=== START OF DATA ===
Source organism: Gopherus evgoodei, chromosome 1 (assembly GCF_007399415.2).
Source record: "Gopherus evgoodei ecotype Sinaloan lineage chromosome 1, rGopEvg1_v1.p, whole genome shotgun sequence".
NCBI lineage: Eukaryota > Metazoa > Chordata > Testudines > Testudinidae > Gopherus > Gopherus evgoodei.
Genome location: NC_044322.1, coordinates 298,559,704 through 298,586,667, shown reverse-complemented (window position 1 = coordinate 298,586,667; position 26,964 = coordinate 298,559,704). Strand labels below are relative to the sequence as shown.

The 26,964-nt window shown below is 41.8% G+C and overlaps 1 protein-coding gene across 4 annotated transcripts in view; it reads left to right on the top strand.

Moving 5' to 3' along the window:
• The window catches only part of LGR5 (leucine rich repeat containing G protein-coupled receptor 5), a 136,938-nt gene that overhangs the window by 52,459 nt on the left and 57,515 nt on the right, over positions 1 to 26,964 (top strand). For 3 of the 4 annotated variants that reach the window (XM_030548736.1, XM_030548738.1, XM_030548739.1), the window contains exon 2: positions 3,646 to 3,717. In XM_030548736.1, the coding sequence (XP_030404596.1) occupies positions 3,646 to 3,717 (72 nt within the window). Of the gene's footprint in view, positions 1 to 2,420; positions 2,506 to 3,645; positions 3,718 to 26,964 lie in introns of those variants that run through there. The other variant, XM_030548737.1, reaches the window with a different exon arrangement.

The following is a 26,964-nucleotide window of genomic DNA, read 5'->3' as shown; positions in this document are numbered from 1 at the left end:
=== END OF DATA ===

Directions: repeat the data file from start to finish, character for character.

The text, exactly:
Source organism: Gopherus evgoodei, chromosome 1 (assembly GCF_007399415.2).
Source record: "Gopherus evgoodei ecotype Sinaloan lineage chromosome 1, rGopEvg1_v1.p, whole genome shotgun sequence".
NCBI lineage: Eukaryota > Metazoa > Chordata > Testudines > Testudinidae > Gopherus > Gopherus evgoodei.
Genome location: NC_044322.1, coordinates 298,559,704 through 298,586,667, shown reverse-complemented (window position 1 = coordinate 298,586,667; position 26,964 = coordinate 298,559,704). Strand labels below are relative to the sequence as shown.

The 26,964-nt window shown below is 41.8% G+C and overlaps 1 protein-coding gene across 4 annotated transcripts in view; it reads left to right on the top strand.

Moving 5' to 3' along the window:
• The window catches only part of LGR5 (leucine rich repeat containing G protein-coupled receptor 5), a 136,938-nt gene that overhangs the window by 52,459 nt on the left and 57,515 nt on the right, over positions 1 to 26,964 (top strand). For 3 of the 4 annotated variants that reach the window (XM_030548736.1, XM_030548738.1, XM_030548739.1), the window contains exon 2: positions 3,646 to 3,717. In XM_030548736.1, the coding sequence (XP_030404596.1) occupies positions 3,646 to 3,717 (72 nt within the window). Of the gene's footprint in view, positions 1 to 2,420; positions 2,506 to 3,645; positions 3,718 to 26,964 lie in introns of those variants that run through there. The other variant, XM_030548737.1, reaches the window with a different exon arrangement.

The following is a 26,964-nucleotide window of genomic DNA, read 5'->3' as shown; positions in this document are numbered from 1 at the left end: